Laurel Fork Falls
Upper and Lower Laurel Fork Falls
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I've finally made my first trip to Laurel Fork Falls!
I'd all but crossed this waterfall off my list since everything I'd read said "The best way to see these falls is by boat from Lake Jocassee" and "If you are going to hike to them, you have a tough, 8 mile one way hike to get there".
Well, a fabulous view of these falls is indeed from the cove that forms at the base of these falls (see the second image on this page), but it is very easy to hike here, and the hike gives you both the view of the base (which is all that you see if you arrive by boat) as well as the impressive 100 foot plus upper falls.
I say "very easy" ... the hike is 8.7 miles, but that's ROUND TRIP. And although there is an almost 1000 foot elevation change between the start and end point, it is spread over 4-plus miles, so overall, if an almost 9 mile hike is within your ability, this is a pretty easy hike, and your reward is not only this impressive waterfall, but the very beautiful Virginia Hawkins falls as well.
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All of the information I'd read on-line about hiking to Laurel Fork Fall spoke of starting the hike at the parking area on Horsepasture road, about 1/2 mile or so in from Pickens Highway (US178). However, at the time I did this hike (January, 2014), Horsepasture Road is very driveable all the way to Laurel Fork Gap, 4 miles further down from the first parking area. I easily made the drive in my Mazda CX5; along the way I also saw a mini van driving this section.
If you start your hike from here, you follow an old 4WD road for 1.2 miles, at which point you interect with the Foothills Trail. The foothills trail and this 4WD road parallel each other all the rest of the way to Laurel Fork Falls.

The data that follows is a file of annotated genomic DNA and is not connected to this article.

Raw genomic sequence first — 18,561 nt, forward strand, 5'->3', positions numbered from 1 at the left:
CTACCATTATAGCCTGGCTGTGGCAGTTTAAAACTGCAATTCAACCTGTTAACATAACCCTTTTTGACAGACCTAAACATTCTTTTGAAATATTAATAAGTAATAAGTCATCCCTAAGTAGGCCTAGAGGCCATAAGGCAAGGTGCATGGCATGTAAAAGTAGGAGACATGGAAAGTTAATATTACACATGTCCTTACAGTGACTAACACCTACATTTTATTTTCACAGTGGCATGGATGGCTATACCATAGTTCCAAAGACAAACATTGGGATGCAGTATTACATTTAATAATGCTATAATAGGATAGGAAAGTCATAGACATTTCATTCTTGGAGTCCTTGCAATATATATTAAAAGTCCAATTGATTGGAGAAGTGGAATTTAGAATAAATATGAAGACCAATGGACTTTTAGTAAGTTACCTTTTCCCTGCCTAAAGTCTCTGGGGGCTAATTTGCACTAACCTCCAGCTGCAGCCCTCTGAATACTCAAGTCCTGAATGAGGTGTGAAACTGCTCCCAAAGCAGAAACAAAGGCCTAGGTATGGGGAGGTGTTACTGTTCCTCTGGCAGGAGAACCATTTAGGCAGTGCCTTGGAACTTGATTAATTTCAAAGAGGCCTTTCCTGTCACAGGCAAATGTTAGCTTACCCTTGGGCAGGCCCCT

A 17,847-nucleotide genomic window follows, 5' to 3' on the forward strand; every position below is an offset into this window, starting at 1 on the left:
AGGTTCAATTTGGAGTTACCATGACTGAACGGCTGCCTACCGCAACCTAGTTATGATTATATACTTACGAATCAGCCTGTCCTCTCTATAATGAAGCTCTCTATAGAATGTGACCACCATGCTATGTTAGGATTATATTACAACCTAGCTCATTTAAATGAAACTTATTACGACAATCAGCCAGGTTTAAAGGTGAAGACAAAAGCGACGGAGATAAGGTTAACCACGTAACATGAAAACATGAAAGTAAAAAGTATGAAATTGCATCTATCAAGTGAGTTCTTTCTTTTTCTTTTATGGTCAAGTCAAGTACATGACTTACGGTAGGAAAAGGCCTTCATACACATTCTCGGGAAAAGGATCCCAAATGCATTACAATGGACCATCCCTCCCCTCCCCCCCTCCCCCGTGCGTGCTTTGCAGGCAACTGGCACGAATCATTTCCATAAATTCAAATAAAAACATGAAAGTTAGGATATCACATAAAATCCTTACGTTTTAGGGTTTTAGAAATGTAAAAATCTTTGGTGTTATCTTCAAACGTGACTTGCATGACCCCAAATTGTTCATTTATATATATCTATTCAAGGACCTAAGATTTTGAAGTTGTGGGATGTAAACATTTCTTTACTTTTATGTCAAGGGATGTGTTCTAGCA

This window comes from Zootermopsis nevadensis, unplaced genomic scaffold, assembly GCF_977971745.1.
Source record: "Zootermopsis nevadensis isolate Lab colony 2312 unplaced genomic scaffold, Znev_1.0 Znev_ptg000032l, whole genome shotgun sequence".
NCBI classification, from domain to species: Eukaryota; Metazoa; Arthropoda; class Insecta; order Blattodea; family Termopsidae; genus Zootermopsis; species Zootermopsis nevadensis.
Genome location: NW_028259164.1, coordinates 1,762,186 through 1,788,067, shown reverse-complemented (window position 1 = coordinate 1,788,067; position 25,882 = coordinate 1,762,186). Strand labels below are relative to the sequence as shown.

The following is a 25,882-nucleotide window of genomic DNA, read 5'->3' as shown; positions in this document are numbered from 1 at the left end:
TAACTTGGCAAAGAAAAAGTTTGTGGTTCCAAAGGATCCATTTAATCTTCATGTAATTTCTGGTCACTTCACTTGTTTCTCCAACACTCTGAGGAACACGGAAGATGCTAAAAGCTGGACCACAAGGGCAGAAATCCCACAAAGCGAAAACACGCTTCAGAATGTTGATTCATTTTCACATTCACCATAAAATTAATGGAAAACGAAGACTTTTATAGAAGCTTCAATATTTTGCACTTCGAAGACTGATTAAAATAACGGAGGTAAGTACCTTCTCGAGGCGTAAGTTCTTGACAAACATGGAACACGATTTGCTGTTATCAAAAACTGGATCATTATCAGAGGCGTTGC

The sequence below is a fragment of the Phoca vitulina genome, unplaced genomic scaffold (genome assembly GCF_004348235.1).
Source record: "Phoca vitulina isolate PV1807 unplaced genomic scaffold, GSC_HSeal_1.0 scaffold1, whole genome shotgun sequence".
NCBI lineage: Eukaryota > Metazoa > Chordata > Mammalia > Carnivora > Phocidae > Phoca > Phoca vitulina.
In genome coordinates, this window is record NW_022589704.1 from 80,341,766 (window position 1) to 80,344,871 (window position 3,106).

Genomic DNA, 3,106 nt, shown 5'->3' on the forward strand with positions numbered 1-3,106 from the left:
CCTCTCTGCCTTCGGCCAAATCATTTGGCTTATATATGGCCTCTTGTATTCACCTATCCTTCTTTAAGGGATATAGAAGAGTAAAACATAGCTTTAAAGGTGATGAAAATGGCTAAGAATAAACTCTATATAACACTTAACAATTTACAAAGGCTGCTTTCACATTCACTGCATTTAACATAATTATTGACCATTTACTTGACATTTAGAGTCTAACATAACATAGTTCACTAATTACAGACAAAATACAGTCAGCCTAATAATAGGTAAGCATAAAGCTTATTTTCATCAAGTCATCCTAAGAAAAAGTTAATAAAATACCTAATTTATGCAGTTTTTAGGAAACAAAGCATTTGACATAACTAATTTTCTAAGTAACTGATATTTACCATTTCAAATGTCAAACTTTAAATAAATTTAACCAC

Horsepasture Road turns to the west off highway 178 in Greenville county, SC, about 0.9 mile north of Rocky Bottom or about 2.4 miles south of the NC/SC state line. Once you turn onto it, the road forks. Take the right fork.
In 0.3 miles, you'll pass a parking area on your left. Continue past this parking area for approximately 3.3 more miles (3.7 miles total from your turn off US178) until you come to Laurel Fork Gap. Landmarks to look for are a gravel road that turns off to the left and just uphill from this, Horsepasture Road continues straight (south) and Canebrake road turns to the right (north).
A good place to park is along the side of the road that turns off to the left just before Horsepasture and Canebrake Road part.
At this point, the Foothills trail is north of where you are, but it will intersect the 4WD road (Laurel Fork Road) you will be taking from here in just over a mile. Hike up the hill to the junction of Horsepasture and Canebrake roads. You can either continue to follow Horsepasture (straight ahead .. south) for about 400 feet to Laurel Fork Road, which turns off to the right, or look for a foot path that turns left off Canebrake road just after it turns off Horsepasture.